Measuring the Speed of the Red Queen's Race; Adaption and Evasion in Malware (Black Hat Conference 2018)

Security is a constant cat-and-mouse game between those trying to keep abreast of and detect novel malware, and the authors attempting to evade detection. The introduction of the statistical methods of machine learning into this arms race allows us to examine an interesting question: how fast is malware being updated in response to the pressure exerted by security practitioners? The ability of machine learning models to detect malware is now well known; we introduce a novel technique that uses trained models to measure "concept drift" in malware samples over time as old campaigns are retired, new campaigns are introduced, and existing campaigns are modified. Through the use of both simple distance-based metrics and Fisher Information measures, we look at the evolution of the threat landscape over time, with some surprising findings. In parallel with this talk, we will also release the PyTorch-based tools we have developed to address this question, allowing attendees to investigate concept drift within their own data.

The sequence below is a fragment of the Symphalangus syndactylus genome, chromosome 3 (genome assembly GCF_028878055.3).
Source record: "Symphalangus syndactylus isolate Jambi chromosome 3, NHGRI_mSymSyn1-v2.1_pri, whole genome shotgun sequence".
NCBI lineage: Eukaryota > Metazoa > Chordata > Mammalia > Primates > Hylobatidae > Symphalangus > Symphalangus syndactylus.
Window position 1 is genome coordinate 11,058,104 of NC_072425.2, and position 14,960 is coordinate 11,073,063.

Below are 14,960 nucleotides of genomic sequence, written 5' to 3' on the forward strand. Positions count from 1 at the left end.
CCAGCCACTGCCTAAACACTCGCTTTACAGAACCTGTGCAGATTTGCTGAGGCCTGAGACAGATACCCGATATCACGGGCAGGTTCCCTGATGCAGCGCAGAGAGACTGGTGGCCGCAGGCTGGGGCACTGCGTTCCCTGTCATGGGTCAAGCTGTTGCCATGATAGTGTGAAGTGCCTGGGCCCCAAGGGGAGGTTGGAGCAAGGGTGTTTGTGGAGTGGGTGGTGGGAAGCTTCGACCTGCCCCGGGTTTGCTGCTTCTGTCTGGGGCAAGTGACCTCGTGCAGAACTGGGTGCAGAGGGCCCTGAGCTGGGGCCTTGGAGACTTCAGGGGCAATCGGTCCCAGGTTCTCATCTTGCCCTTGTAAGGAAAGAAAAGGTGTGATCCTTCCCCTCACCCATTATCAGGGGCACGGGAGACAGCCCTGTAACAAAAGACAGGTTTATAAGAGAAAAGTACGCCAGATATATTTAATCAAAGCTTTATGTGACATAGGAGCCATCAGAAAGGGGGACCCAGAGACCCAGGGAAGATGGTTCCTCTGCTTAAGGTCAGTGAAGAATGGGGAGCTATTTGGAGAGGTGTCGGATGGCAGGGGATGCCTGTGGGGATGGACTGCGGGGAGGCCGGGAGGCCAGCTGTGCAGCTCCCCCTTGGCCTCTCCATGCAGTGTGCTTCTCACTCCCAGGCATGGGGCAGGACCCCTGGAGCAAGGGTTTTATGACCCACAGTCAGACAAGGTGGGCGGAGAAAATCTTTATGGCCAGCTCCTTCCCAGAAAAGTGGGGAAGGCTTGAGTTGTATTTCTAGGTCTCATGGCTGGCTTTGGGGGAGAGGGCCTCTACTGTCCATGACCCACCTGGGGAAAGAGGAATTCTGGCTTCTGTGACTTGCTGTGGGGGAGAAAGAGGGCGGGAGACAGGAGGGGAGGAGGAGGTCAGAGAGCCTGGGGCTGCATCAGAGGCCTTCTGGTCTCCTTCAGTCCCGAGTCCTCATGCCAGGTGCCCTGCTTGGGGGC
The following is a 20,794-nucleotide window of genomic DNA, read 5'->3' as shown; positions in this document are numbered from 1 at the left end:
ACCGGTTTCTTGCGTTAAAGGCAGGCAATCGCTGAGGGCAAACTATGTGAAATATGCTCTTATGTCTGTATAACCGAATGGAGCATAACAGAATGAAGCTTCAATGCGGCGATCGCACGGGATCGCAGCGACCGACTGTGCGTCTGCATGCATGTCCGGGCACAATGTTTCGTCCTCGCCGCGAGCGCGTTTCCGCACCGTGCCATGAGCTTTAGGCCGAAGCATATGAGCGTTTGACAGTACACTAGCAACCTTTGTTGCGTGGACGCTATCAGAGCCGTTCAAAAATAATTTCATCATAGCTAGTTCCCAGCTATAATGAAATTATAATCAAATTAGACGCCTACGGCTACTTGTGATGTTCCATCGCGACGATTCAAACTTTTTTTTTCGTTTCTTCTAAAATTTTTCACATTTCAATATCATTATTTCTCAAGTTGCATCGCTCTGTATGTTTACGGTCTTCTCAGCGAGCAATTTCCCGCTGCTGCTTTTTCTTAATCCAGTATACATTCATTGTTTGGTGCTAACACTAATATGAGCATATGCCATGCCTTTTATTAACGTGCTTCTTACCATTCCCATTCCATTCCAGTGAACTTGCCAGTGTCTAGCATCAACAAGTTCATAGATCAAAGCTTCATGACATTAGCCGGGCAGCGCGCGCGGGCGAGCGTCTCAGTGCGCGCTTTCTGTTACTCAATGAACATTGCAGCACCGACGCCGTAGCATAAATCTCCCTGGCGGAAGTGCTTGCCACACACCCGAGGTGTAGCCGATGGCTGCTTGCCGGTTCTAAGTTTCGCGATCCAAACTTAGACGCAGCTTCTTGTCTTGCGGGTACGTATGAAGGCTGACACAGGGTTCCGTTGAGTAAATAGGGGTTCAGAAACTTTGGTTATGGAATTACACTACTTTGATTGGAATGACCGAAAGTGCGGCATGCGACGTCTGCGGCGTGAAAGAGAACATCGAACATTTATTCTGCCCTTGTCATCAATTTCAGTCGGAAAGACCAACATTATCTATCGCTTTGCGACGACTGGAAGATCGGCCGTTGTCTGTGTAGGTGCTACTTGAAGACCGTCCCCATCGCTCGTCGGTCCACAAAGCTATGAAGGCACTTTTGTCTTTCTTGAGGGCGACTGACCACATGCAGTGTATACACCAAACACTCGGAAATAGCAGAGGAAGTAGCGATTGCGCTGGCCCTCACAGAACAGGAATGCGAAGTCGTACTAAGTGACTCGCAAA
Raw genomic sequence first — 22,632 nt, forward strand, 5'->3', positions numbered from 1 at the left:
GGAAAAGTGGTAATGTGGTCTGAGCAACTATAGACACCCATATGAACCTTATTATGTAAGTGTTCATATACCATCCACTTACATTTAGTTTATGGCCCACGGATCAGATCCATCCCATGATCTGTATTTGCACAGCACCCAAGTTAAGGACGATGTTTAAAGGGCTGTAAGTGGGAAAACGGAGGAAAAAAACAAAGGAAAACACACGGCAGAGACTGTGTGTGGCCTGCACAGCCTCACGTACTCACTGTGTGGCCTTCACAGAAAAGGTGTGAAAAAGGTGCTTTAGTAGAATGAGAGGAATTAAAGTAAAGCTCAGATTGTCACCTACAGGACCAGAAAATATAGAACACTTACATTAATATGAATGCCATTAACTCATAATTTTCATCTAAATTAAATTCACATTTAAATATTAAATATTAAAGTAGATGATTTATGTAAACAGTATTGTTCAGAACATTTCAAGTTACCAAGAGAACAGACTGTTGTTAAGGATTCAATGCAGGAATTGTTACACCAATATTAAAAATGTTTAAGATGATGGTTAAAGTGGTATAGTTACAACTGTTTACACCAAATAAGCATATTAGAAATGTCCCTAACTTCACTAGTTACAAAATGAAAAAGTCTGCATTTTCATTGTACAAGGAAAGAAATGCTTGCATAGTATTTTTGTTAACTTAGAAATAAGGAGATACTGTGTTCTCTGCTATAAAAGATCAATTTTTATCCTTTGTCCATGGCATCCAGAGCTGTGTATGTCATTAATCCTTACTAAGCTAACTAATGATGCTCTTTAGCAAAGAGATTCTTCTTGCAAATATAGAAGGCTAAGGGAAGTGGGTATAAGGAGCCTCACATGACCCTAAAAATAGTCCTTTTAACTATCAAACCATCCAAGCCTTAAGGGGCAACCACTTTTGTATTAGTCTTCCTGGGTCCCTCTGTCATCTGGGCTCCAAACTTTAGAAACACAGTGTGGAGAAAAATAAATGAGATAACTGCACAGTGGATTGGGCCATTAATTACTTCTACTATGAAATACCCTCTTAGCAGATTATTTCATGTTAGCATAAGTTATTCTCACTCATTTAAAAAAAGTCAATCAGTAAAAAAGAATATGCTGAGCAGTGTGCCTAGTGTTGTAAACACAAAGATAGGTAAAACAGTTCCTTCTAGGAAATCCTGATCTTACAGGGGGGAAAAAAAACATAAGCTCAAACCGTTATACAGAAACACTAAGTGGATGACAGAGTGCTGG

Felipe Ducau 

Felipe Ducau is a machine learning researcher and engineer who specializes in the design and evaluation of deep learning models. As part of Sophos Data Science team, he develops deep learning applications for cybersecurity. Felipe received his master's degree from the Center for Data Science at NYU, where he focused on adversarial learning applied to generative models.

Richard Harang

Richard Harang is a Principal Data Scientist at Sophos with over seven years of research experience at the intersection of computer security, machine learning, and privacy. Prior to joining Sophos, he served as a scientist at the U.S. Army Research Laboratory, where he led the research group investigating the applications of machine learning and statistical analysis to problems in network security. He received his PhD in Statistics from the University of California, Santa Barbara. Research interests include randomized methods in machine learning, adversarial machine learning, and ways to use machine learning to support human analysis.

Detailed Presentation:

(Source: Black Hat USA 2018, Las Vegas)


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